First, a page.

HomecolumnThe Official "How to Beat the Ravens" Checklist

The Official “How to Beat the Ravens” Checklist

3 Goals New England Needs to Meet to Advance Past Baltimore

In football, there are no strict, unbreakable rules. While there are critical indicators to pay attention to, the game is filled with variables, outliers, and rule-breakers.

Having sat through numerous game plan briefings during my NFL experience and observed some of the game’s most remarkable minds look through the details to identify what’s most critical, here’s my attempt at creating a realistic checklist of what the Patriots will need to do to secure a victory.

Drawing from my extensive experience in the NFL, where I’ve had the privilege to partake in numerous game plan briefings and observe some of the sport’s finest minds meticulously deciphering the essentials, I shall endeavor to craft a fresh, lifelike checklist outlining the prerequisites for the Patriots to secure victory.

As I approach this task from the perspective of the New England Patriots, any failure to satisfy this checklist in its entirety would serve as a compelling indication of a triumph for the Ravens in Foxboro.

Conversely, if the Patriots successfully adhere to this checklist, the odds of their victory surge significantly. The essence of a streamlined goal list lies in its universality – the lists for each respective team should bear striking similarities.

The areas of uncertainty should primarily revolve around the strategies each employs to accomplish these objectives.


It’s not without reason that this item occupies the top slot; it isn’t just the first but undeniably the most pivotal, for it exerts a profound influence on the realization of all other checklist items.

The Baltimore Ravens boast one of the most formidable front sevens in the NFL.

On the flip side, their secondary has endured a season marked by injuries, presenting a conspicuous vulnerability. To their credit, they’ve adeptly managed this predicament down the stretch.

In today’s era of offensive football, facing a formidable front seven doesn’t necessarily mandate confronting it head-on.

If your objective is to deter your adversary from deploying their optimal personnel groups, simply pivot towards an offensive formation that compels them to adapt. The presence of versatile assets like Rob Gronkowski makes such a decision considerably more straightforward.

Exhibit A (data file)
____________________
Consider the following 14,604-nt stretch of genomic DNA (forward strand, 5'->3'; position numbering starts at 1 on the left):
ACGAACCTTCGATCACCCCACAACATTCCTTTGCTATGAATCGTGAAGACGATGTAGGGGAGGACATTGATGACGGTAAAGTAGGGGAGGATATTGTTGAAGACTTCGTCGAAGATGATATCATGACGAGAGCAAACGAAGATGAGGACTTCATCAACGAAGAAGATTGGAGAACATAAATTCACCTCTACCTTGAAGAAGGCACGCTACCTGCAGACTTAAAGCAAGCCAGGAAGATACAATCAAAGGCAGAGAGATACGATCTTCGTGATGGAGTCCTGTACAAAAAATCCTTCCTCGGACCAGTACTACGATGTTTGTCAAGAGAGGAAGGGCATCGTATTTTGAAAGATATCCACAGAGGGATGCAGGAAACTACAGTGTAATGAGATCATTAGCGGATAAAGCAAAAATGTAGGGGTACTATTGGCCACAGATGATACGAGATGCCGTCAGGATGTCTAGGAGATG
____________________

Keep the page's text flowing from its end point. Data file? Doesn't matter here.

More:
The attributes that shine in conventional defensive play don’t always seamlessly transition to sub-packages like the nickel or dime defense, where linebackers make way for defensive backs.

The introduction of additional space doesn’t favor everyone; it’s akin to a skilled pugilist preferring a spacious arena over a cramped elevator.

When dealing with a team like Baltimore, renowned for its physicality, the wisest strategy entails enticing the game to a wider expanse and then unleashing unbridled physicality.

Defeating a team like Baltimore doesn’t require an impossible task of outmuscling them. It’s more about strategically engaging them in a situation where their strengths are less effective.

AP Image
AP Image

For the Patriots, the paramount concern is to avoid futilely charging into the Ravens’ strengths and engaging in power-based running plays in tight, congested areas where formidable figures like DT Haloti Ngata or Terrell Suggs lurk at the forefront of the defense.

This does not imply a complete abandonment of the running game, quite the contrary. It’s all about engineering space through strategic formations and then exploiting the vulnerabilities of the defenders in the less-crowded regions.

The Patriots stand as one of the rare NFL teams that feel entirely at home, like a cucumber in a jar of vinegar, operating predominantly with sub-offensive personnel groupings.

As frequently noted throughout the year in FBF, these sub-offensive groupings aren’t synonymous with a heightened emphasis on passing; rather, they offer more room for maneuvering with smaller, swifter players who leverage the field’s width to their advantage.

In contests of this nature, New England may opt not to utilize their fullback, James Devlin, as extensively. However, this doesn’t necessitate an exclusive reliance on draws and similar plays often associated with the sub-running game.

To put it differently, just because the personnel on the field suggests a passing formation doesn’t mandate a purely “Vereen” style of running. It’s entirely plausible to maintain a power-oriented mindset while presenting a passing facade.

The strategy here revolves around widening the Ravens’ defense and thinning the defensive box from seven to six through strategic formations and personnel choices, respectively.

Following this adjustment, subjecting them to a relentless barrage of LeGarrette Blount (or Jonas Gray) rushes, complemented by well-executed play-action passes, is the objective.

The outcome is poised to include surefire tackles, additional yards gained after contact, and a reduced occurrence of negative plays.

Sub packages should not be misconstrued as an indication of a pass-centric approach with afterthought running plays.

On the contrary, they serve as the linchpin to establish a punishing running game advantage against the Ravens, a tactic of utmost importance as it effectively dampens their formidable pass rush…


In the realm of the Patriots’ offense in 2014, downfield incompletions on 1st down from dropback passing have posed a vexing challenge.

Few things are as exasperating for a keen observer of this team as witnessing Tom Brady’s downfield pass fall incomplete on 1st down, followed by two more pass plays that fail to convert.